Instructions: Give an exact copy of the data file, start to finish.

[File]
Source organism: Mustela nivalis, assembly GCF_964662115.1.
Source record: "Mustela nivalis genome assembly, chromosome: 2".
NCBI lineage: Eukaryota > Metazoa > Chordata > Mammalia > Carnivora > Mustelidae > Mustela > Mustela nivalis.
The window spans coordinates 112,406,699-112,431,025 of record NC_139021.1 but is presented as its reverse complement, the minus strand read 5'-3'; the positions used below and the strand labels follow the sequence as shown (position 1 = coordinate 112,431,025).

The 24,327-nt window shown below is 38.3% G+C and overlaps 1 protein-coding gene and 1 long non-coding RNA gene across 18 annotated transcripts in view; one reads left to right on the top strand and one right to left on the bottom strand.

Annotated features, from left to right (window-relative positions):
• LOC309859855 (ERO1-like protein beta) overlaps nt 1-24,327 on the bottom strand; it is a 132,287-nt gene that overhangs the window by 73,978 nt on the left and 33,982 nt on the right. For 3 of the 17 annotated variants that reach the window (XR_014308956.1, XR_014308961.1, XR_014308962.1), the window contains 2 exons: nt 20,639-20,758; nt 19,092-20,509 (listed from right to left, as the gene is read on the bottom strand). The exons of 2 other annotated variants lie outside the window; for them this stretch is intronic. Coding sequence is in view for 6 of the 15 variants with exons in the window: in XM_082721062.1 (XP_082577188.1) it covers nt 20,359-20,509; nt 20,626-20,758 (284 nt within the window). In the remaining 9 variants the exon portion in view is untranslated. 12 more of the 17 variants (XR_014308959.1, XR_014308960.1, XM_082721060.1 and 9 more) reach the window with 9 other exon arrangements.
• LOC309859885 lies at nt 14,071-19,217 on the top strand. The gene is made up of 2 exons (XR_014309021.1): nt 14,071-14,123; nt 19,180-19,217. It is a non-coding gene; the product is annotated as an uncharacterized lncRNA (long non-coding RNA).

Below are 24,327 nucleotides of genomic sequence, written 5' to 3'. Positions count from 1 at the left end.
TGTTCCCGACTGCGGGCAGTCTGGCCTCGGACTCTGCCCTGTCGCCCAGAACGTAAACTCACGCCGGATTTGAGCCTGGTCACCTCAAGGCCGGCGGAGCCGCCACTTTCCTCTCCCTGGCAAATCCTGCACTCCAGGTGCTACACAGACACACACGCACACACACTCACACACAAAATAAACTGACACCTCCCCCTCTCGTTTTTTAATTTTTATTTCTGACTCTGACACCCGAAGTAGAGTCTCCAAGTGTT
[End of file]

Source organism: Mustela nivalis, assembly GCF_964662115.1.
Source record: "Mustela nivalis genome assembly, chromosome: 2".
NCBI lineage: Eukaryota > Metazoa > Chordata > Mammalia > Carnivora > Mustelidae > Mustela > Mustela nivalis.
The window spans coordinates 112,406,699-112,431,025 of record NC_139021.1 but is presented as its reverse complement, the minus strand read 5'-3'; the positions used below and the strand labels follow the sequence as shown (position 1 = coordinate 112,431,025).

The 24,327-nt window shown below is 38.3% G+C and overlaps 1 protein-coding gene and 1 long non-coding RNA gene across 18 annotated transcripts in view; one reads left to right on the top strand and one right to left on the bottom strand.

Annotated features, from left to right (window-relative positions):
• LOC309859855 (ERO1-like protein beta) overlaps nt 1-24,327 on the bottom strand; it is a 132,287-nt gene that overhangs the window by 73,978 nt on the left and 33,982 nt on the right. For 3 of the 17 annotated variants that reach the window (XR_014308956.1, XR_014308961.1, XR_014308962.1), the window contains 2 exons: nt 20,639-20,758; nt 19,092-20,509 (listed from right to left, as the gene is read on the bottom strand). The exons of 2 other annotated variants lie outside the window; for them this stretch is intronic. Coding sequence is in view for 6 of the 15 variants with exons in the window: in XM_082721062.1 (XP_082577188.1) it covers nt 20,359-20,509; nt 20,626-20,758 (284 nt within the window). In the remaining 9 variants the exon portion in view is untranslated. 12 more of the 17 variants (XR_014308959.1, XR_014308960.1, XM_082721060.1 and 9 more) reach the window with 9 other exon arrangements.
• LOC309859885 lies at nt 14,071-19,217 on the top strand. The gene is made up of 2 exons (XR_014309021.1): nt 14,071-14,123; nt 19,180-19,217. It is a non-coding gene; the product is annotated as an uncharacterized lncRNA (long non-coding RNA).

Below are 24,327 nucleotides of genomic sequence, written 5' to 3'. Positions count from 1 at the left end.
TGTTCCCGACTGCGGGCAGTCTGGCCTCGGACTCTGCCCTGTCGCCCAGAACGTAAACTCACGCCGGATTTGAGCCTGGTCACCTCAAGGCCGGCGGAGCCGCCACTTTCCTCTCCCTGGCAAATCCTGCACTCCAGGTGCTACACAGACACACACGCACACACACTCACACACAAAATAAACTGACACCTCCCCCTCTCGTTTTTTAATTTTTATTTCTGACTCTGACACCCGAAGTAGAGTCTCCAAGTGTT